While treatment of Type 2 Diabetes via probiotics is relatively new according to diabetes expert Melissa Joy Dobbins, MS RDN CDCES, it's not surprising management of Type 2 Diabetes is coming full circle to encompass the microbiome. "The utilization of probiotics is relatively new for Type 2 Diabetes management, but perhaps not surprising given that diabetes management has evolved over the past few decades."

Dobbins continues, "It now includes a variety of medications that target different organs and tissues beyond the pancreas including the liver, kidneys, muscle and adipose tissue, brain, stomach, and intestines (gut hormones) and now the gut microbiome."

Melissa Joy Dobbins, MS, RDN

The utilization of probiotics is relatively new for Type 2 Diabetes management, but perhaps not surprising given that diabetes management has evolved over the past few decades.

— Melissa Joy Dobbins, MS, RDN

Evidence indicates that those with Type 2 Diabetes lack the proper balance of bacteria in their gut needed to promote glucose and insulin homeostasis. Recent research shows that there is the potential to correct this by introducing specific probiotic strains that can alter the gut microbiota to facilitate butyrate production (a short-chain fatty acid that offers fuel for the gut) and gut barrier stability.

While the specific strains of probiotics that will help each individual struggling to better control their Type 2 Diabetes need further investigation, there is promise according to both Dr. Mueller and Dobbins with the species Akkermansia muciniphila. This bacteria is one such strain that may actually lower postprandial (after meal) glucose control in subjects who took this in a specifically formulated probiotic supplement which also contained the strains Clostridium beijerinckii, Clostridium butyricum, Bifidobacterium infantis and Anaerobutyricum hallii.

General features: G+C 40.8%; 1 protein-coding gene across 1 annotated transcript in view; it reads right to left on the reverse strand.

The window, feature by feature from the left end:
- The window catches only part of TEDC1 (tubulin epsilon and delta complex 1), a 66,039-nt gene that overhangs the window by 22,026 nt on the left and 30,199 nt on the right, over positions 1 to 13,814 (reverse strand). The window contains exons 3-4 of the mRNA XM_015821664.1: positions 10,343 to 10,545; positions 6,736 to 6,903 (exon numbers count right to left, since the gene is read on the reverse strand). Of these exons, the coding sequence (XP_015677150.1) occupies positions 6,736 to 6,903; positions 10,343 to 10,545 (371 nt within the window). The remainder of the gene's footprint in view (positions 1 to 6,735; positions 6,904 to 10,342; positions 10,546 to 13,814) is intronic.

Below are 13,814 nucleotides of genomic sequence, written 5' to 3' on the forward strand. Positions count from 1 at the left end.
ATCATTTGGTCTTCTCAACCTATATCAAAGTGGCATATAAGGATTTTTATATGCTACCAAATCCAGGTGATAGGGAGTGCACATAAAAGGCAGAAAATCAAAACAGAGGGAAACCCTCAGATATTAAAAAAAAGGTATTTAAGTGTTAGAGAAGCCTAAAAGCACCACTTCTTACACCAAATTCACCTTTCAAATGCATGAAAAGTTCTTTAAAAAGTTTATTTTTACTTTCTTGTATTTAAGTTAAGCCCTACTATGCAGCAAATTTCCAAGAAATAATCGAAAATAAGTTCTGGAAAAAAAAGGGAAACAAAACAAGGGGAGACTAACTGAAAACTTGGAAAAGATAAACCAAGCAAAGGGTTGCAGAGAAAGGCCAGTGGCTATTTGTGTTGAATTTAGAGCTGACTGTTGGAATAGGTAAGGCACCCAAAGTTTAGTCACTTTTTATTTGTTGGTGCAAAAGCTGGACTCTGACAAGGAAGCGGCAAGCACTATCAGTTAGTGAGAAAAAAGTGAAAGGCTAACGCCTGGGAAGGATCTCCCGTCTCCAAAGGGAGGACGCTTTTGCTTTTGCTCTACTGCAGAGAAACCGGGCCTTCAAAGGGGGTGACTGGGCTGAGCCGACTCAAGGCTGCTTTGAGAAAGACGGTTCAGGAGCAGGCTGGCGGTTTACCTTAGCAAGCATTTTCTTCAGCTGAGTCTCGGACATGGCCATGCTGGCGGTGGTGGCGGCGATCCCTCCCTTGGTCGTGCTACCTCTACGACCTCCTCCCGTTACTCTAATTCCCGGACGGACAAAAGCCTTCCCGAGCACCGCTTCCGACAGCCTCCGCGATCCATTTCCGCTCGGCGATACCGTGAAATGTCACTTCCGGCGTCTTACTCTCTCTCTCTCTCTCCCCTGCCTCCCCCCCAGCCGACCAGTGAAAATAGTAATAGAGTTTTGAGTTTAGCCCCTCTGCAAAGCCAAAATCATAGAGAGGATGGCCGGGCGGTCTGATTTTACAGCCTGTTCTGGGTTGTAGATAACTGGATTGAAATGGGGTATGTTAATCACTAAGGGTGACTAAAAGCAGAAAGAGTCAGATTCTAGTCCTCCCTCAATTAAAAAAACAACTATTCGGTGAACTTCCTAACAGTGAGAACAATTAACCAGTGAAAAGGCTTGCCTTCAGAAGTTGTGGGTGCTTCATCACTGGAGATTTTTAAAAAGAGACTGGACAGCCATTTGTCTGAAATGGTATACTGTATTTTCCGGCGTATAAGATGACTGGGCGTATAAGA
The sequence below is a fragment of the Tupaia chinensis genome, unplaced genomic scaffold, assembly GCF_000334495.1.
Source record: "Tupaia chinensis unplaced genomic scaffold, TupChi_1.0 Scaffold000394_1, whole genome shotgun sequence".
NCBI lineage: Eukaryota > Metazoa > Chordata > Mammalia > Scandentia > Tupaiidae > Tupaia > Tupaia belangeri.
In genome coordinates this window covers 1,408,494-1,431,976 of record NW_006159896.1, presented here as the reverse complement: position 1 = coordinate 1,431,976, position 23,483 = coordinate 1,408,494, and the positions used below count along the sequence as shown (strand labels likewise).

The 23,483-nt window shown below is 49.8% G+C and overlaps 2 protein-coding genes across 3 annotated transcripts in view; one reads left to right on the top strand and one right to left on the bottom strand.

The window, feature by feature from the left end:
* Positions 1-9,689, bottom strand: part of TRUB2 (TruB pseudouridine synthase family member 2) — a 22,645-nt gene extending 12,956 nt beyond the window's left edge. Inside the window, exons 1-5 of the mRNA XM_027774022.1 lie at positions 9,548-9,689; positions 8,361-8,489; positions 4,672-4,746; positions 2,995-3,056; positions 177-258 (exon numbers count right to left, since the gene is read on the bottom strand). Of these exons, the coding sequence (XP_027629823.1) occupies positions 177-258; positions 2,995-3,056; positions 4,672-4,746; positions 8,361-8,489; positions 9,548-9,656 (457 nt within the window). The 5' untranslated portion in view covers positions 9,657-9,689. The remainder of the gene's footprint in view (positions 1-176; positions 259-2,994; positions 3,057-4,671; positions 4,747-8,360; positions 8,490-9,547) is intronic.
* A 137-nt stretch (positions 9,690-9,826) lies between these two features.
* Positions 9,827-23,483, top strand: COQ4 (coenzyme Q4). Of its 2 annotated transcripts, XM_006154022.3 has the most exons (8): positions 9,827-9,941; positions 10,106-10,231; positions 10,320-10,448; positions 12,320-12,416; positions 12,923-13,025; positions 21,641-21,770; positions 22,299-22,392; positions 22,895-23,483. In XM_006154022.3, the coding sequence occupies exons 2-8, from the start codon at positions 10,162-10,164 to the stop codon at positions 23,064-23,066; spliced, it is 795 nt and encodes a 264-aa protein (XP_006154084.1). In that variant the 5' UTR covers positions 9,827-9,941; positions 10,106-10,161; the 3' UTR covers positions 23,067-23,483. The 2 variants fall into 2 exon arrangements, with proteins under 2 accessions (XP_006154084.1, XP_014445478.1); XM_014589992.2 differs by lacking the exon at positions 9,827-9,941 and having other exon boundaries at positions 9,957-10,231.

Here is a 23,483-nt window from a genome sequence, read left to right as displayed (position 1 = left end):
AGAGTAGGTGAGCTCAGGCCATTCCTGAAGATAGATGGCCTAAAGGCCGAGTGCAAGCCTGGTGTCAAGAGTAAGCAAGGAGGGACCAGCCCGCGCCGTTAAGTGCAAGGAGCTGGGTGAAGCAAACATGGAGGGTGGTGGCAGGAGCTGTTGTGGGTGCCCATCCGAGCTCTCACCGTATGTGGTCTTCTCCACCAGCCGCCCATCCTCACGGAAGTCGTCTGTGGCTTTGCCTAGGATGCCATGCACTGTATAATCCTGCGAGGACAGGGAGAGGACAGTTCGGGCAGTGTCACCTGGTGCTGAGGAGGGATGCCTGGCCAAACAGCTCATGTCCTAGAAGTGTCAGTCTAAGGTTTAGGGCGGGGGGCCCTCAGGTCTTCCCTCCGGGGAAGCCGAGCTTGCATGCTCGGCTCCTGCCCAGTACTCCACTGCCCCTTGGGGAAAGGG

But, taking a pill is not the only way participants in this study saw their blood sugar improve. It was done so in conjunction with diabetes medications and proper diet and lifestyle management tools. Dr. Mueller recommends patients with Type 2 Diabetes take control of their condition with the help of their treatment team through incorporating pre and probiotic foods into their daily diets, taking a high-quality probiotic supplement that contains the Akkermansia muciniphila species, moving more, and getting high-quality sleep.

What This Means For You

If you struggle with the management of your diabetes, you may want to talk to your doctor about potentially incorporating a specifically designed probiotic into your treatment plan.

Remember to continue to take your prescribed medications, and focus on the proactive dietary and lifestyle changes you can make.

Was this page helpful?
2 Sources
Verywell Fit uses only high-quality sources, including peer-reviewed studies, to support the facts within our articles. Read our editorial process to learn more about how we fact-check and keep our content accurate, reliable, and trustworthy.
  1. Perraudeau F, McMurdie P, Bullard J, et al. Improvements to postprandial glucose control in subjects with type 2 diabetes: a multicenter, double blind, randomized placebo-controlled trial of a novel probiotic formulation. BMJ Open Diabetes Research and Care. 2020;8(1):e001319.

  2. Rittiphairoj T, Pongpirul K, Janchot K, Mueller NT, Li T. Probiotics contribute to glycemic control in patients with type 2 diabetes mellitus: a systematic review and meta-analysis. Adv Nutr. Published online October 30, 2020.